Five Tips for Getting a Sharper Image

Bringing focus to your photos

01-04-2010 // Rob Sheppard

There are few moments more disappointing for a nature photographer than coming upon the perfect subject in the perfect setting—and failing to get a sharp photograph. Some photographers are inclined to blame this on their equipment. Amateur photographers are often impressed by the results of pros and believe this is because of their professional cameras and lenses and are surprised to find that pros sometimes shoot with other cameras, including point-and-shoots, and still get sharp photos.  Here’s how.

Photo of orb weaver spider in web by Rob Sheppard

Don’t blame the lens—blame movement. Lenses today are really quite good. It is possible to take excellent, very sharp photos with any camera and lens on the market today. The biggest cause of unsharpness is not poor lens quality, but camera movement during exposure. That’s why…

When you can, use a tripod. The absolute best way to minimize that movement is to use a good tripod – that’s a true pro secret. For serious nature photography, a tripod is a necessity. But not everyone wants to carry a tripod, and even pros can’t carry a tripod all the time. So…

When you can’t, hold steady. It is very easy to hold a lightweight pocket digital camera in front of your face with one hand and punch the shutter. But this will almost guarantee less sharpness. Instead, hold the camera with two hands, bring your elbows into the sides of your chest, then gently squeeze the shutter. If you are using a digital SLR, position your left hand palm up, then place the camera onto that palm. Next grip the right side of the camera firmly with your right hand. Now squeeze the shutter, never punch it. This way of handling a camera is far more stable than the common way people do this, grabbing the lens palm down with the left hand. And remember: Never shoot one-handed.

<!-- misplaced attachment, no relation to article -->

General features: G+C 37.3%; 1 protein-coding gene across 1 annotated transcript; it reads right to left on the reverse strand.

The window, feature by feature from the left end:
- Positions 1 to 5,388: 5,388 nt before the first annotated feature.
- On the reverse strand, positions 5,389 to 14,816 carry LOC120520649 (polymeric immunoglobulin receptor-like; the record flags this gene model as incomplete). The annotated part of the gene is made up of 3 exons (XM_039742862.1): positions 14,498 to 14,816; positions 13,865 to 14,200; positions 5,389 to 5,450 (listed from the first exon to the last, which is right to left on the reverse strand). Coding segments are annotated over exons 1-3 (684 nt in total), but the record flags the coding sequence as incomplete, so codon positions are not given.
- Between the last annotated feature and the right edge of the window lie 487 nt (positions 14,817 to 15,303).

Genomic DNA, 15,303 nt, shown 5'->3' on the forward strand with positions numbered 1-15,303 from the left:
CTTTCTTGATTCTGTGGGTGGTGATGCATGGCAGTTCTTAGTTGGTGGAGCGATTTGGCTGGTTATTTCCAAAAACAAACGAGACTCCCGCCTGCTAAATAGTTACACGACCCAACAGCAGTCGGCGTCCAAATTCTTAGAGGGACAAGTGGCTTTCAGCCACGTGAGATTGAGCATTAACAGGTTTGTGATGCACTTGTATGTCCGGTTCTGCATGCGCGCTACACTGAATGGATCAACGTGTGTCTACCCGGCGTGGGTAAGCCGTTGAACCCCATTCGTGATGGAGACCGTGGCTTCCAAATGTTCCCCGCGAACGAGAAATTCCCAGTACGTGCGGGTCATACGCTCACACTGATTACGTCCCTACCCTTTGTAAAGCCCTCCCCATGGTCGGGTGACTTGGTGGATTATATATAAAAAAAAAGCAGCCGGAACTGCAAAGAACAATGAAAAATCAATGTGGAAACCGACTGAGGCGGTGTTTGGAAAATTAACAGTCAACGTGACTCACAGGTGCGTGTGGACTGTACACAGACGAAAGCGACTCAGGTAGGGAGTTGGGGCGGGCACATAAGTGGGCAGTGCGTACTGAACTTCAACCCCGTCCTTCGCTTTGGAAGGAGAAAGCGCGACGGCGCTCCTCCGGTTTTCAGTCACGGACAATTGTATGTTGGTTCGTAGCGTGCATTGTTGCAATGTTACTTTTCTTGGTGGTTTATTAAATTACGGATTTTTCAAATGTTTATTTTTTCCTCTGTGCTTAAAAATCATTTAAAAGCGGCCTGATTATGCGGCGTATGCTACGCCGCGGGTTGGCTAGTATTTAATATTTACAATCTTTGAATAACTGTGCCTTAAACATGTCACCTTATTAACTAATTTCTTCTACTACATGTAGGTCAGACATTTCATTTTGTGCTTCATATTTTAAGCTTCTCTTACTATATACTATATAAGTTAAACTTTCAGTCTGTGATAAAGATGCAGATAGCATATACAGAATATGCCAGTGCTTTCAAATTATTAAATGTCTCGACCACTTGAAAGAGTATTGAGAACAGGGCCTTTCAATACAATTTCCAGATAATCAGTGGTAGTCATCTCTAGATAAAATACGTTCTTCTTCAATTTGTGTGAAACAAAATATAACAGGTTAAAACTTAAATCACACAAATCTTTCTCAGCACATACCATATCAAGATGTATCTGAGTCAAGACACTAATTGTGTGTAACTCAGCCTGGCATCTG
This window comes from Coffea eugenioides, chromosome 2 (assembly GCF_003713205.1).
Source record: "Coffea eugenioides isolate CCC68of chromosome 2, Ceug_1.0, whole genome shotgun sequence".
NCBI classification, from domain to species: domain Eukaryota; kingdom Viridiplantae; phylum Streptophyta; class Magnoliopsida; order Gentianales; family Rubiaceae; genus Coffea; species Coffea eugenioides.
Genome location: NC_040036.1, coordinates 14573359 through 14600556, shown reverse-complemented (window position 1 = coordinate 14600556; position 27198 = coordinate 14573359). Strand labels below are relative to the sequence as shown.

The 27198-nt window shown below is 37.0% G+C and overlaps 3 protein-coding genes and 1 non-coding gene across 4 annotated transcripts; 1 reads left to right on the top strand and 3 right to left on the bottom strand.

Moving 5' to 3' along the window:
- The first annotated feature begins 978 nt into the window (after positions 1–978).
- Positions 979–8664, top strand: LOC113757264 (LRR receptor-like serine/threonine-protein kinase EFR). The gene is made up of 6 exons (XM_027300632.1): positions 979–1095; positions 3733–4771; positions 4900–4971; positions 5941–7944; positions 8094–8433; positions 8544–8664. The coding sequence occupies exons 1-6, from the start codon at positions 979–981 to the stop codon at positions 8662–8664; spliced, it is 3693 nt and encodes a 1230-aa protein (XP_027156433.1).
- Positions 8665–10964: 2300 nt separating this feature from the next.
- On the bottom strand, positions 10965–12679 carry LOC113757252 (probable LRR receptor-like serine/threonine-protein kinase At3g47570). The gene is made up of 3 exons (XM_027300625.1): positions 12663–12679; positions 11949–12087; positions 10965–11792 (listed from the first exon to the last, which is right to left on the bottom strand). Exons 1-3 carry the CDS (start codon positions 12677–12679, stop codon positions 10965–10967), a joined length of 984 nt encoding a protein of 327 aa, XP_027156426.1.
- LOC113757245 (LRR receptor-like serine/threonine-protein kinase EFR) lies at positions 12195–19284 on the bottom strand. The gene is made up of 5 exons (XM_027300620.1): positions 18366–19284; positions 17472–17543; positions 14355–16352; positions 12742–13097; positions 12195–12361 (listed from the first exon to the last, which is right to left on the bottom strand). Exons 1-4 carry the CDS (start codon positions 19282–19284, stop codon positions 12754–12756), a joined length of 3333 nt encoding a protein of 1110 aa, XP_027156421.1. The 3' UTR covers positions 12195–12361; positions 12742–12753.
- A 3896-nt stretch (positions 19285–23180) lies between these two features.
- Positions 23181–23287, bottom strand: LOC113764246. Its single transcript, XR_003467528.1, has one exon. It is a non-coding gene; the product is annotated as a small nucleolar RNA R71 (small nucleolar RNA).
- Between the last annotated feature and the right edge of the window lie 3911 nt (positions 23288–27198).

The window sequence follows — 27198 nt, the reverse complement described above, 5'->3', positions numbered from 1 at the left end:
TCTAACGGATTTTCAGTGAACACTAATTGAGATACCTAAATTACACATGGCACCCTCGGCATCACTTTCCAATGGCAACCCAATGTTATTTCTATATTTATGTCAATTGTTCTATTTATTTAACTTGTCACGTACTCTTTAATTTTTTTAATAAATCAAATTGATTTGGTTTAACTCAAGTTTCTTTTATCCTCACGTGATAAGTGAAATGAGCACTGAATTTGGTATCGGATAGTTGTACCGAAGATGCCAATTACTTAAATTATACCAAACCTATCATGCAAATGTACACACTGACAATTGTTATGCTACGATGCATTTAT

Watch your speed. I asked several people—not pros, just average folks—to photograph a scene using a common camera, an average focal length lens and a variety of shutter speeds. My findings: Most people can match the sharpness of a tripod-mounted camera at 1/125 sec. However, drop to 1/60 sec., and half can no longer match it. At 1/30 sec., no one but the practiced photographer can do it. The point is that you need to watch your shutter speed. If your photos are not sharp, shoot at a faster shutter speed. It is better to use a fast shutter speed (even if that means using a higher ISO) so that your subject is sharp than to try using small f-stops for depth of field when the shutter speed then goes too slow.

When you zoom, think fast. Achieving sharpness is particularly difficult when using a telephoto lens or when zooming in on a detail. That magnification not only magnifies your subject, but also any camera movement. You must shoot with even faster shutter speeds—as fast as 1/500 or 1/1000 sec. If you can’t quite manage this with your camera, try setting it to a higher ISO to allow for a faster shutter speed.

Rob Sheppard is a photographer, writer and photography teacher in the Los Angeles area of Southern California. Visit his blog Nature and Photography for more photography tips.

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